I don't have the same pagination that you do, but Bradford was horrified when the lively and irreverent Morton, whom Bradford called an "atheist," established a rival colony with his men that was based far more on equality than Plymouth Plantation. Bradford was incensed when, in one incident, Morton put up a "pagan" Maypole and invited nearby Indians to dance around it with his men, hoping to attract Indian brides for them. All of this non-Christian "merriment" horrified Bradford, who also knew Morton was trying to entice colonists tired of the strictness of Plymouth Plantation rule to join his more free-thinking group.
It is hard to know which he thought was worse, but Bradford was also horrified that Morton started selling guns ("peeces") and bullets ("shot") to the Indians and teaching them how to use these guns. Morton recruited the Indians to hunt for him. This was a very successful business venture, as the Indians were stronger than the English, could run faster, and knew where the best game was. However, once armed with guns, the Indians became a threat to what Bradford called the "straggling" plantations—those sparsely settled areas near the borders, where the English had too little population to easily defend themselves against raids.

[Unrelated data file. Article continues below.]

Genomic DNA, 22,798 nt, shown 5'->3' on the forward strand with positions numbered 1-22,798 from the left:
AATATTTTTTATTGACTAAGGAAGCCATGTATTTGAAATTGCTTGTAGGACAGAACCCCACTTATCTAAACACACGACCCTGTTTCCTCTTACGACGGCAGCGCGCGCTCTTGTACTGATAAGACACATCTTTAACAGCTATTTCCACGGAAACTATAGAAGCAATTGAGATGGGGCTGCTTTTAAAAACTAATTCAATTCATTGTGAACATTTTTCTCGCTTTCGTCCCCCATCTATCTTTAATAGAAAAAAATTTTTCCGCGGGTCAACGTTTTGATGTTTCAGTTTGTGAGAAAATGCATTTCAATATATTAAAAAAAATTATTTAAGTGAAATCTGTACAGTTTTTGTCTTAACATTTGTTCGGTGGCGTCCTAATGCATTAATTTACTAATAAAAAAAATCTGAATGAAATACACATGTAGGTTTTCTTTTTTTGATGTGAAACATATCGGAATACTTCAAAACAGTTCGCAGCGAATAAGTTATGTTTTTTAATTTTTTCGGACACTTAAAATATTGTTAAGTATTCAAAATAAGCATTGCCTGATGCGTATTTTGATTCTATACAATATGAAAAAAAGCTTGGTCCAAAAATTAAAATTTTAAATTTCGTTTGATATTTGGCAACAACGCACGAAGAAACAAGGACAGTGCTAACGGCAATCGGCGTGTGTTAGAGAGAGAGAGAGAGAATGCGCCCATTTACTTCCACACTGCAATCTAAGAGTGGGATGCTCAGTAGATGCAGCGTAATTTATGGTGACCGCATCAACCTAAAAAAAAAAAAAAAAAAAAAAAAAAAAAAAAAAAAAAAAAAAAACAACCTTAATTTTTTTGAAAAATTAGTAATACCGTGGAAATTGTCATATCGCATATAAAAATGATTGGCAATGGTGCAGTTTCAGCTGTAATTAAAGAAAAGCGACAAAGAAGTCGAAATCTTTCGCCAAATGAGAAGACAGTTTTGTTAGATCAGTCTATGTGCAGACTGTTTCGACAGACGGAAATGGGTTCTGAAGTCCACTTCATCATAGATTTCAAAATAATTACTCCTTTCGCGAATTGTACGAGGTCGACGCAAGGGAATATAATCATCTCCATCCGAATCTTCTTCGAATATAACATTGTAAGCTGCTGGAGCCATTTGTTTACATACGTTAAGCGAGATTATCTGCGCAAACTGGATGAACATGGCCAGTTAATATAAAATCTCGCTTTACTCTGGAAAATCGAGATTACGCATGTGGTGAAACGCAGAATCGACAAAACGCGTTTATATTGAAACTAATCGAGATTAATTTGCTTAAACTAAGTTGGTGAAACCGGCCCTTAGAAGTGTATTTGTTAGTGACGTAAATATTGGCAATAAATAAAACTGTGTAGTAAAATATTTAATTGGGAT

Finally fed up, Bradford sent an armed force to arrest Morton, which was done fairly easily, because, though belligerent, Morton was also, according to Bradford, drunk.
Morton was displeased with the strictness of the Puritan rule, called the Puritan's "moles," held them in open contempt, and felt they spent too much time worried about petty issues of no consequence.
Morton is one of the more colorful characters to people Bradford's account, and his fearless, free-thinking, and bold actions jump off the page, much as Bradford is beside himself with indignation at this man who refuses to toe the line.